Russian cyber-espionage gang targets NATO, NGOs, and think tanks – Microsoft
Seaborgium has mainly targeted NATO countries, particularly the US and the UK, and occasionally attacked Baltic states, Nordic countries, and Eastern Europe.
“Such targeting has included the government sector of Ukraine in the months leading up to the invasion by Russia and organizations involved in supporting roles for the war in Ukraine,” Microsoft said.
Since the beginning of 2022, the threat actor has been observed targeting over 30 organizations, in addition to personal accounts of people of interest.
“Seaborgium has been observed targeting former intelligence officials, experts in Russian affairs, and Russian citizens abroad,” Microsoft said.
Seaborgium focuses on defense and intelligence consulting companies, non-governmental organizations (NGOs) and intergovernmental organizations (IGOs), think tanks, and higher education.
The company claims to have disrupted Seaborgium’s ongoing phishing operations with the help of Google Threat Analysis Group and the Proofpoint Threat Research Team.
Microsoft, tracking the group since 2017, said its campaigns involve persistent phishing and credential theft, leading to intrusions and data theft. Researchers assess that the information stolen during the intrusions likely supports traditional espionage goals and operations.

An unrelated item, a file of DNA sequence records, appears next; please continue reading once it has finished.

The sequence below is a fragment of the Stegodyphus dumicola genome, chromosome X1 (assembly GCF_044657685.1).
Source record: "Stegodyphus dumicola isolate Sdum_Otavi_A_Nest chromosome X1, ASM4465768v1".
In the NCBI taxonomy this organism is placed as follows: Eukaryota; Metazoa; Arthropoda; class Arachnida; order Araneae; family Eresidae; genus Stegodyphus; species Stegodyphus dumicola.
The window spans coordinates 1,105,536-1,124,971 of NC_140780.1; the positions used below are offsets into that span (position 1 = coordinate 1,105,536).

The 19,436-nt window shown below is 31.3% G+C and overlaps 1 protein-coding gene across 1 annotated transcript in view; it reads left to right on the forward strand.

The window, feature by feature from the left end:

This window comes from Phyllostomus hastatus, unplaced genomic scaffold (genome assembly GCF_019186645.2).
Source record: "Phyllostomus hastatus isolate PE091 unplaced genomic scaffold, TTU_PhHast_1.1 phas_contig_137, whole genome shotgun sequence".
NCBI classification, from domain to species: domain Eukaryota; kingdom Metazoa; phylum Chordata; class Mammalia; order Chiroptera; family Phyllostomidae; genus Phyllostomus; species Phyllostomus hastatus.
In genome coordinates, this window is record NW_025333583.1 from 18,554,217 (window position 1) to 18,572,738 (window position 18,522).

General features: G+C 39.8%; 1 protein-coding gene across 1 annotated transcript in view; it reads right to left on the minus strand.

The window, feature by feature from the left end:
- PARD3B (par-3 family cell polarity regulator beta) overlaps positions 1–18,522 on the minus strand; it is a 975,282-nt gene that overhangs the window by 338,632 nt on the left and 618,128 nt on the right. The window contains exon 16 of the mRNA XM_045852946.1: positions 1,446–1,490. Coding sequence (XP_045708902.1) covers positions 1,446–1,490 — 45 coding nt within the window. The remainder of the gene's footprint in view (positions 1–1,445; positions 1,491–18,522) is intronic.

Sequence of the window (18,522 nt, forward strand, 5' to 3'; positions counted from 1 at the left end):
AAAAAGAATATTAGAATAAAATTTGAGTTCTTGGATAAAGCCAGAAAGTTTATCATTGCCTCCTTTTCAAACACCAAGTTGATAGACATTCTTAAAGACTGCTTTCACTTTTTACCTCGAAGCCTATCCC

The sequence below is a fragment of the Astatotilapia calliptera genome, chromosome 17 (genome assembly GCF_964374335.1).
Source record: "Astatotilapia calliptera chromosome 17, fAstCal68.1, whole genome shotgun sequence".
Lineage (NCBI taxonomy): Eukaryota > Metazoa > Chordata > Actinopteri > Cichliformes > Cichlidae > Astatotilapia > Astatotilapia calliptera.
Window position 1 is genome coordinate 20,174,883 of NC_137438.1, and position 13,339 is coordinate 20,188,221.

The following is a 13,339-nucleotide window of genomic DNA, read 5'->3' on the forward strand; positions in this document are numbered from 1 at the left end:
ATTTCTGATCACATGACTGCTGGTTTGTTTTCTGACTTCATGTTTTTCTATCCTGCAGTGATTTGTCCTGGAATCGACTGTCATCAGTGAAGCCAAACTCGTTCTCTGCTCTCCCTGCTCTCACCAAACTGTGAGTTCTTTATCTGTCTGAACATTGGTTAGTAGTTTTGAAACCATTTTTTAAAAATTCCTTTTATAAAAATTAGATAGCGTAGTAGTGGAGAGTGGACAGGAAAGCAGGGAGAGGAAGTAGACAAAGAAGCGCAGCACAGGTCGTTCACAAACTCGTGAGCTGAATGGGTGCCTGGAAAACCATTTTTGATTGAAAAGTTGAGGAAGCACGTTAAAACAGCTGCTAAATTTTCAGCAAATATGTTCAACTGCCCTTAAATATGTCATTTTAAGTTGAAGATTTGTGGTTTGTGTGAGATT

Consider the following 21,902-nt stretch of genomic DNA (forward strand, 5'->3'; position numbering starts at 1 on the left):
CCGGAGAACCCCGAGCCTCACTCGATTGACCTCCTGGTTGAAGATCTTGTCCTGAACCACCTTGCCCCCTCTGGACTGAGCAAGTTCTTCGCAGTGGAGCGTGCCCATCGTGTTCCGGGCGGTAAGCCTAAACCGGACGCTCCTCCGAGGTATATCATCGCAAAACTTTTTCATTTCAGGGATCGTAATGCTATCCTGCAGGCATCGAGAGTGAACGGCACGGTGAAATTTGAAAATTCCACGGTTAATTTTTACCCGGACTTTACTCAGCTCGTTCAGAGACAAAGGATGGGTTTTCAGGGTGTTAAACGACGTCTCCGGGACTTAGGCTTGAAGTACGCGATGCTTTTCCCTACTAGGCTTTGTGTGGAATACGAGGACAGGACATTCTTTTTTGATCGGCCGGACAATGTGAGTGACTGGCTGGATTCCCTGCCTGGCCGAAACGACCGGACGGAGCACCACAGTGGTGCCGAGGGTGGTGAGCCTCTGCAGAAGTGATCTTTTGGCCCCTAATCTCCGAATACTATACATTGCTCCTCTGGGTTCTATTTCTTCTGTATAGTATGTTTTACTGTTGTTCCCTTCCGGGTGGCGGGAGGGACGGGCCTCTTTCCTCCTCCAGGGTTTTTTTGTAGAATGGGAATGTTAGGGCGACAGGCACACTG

Most likely, Seaborgium uses social media platforms, such as LinkedIn, personal directories, and general open-source intelligence (OSINT) to conduct their reconnaissance of target individuals. Threat actor also uses legitimate email services to impersonate individuals and establish contact with their target.
After establishing contact with the victim, Seaborgium delivers a malicious link to steal the target’s credentials. The threat actor uses stolen credentials to sign in to victim email accounts, exfiltrate data, set up persistent data collection, and access the people of interest.
“There have been several cases where Seaborgium has been observed using their impersonation accounts to facilitate dialog with specific people of interest and, as a result, were included in conversations, sometimes unwittingly, involving multiple parties,” Microsoft said in a blog post.
What is more, Microsoft observed sporadic Seaborgium’s involvement with information operations.
“The actors leaked emails/documents from 2018 to 2022, allegedly stolen from consumer Protonmail accounts belonging to high-level proponents of Brexit, to build a narrative that the participants were planning a coup. The narrative was amplified using social media and through specific politically themed media sources that garnered quite a bit of reach.”
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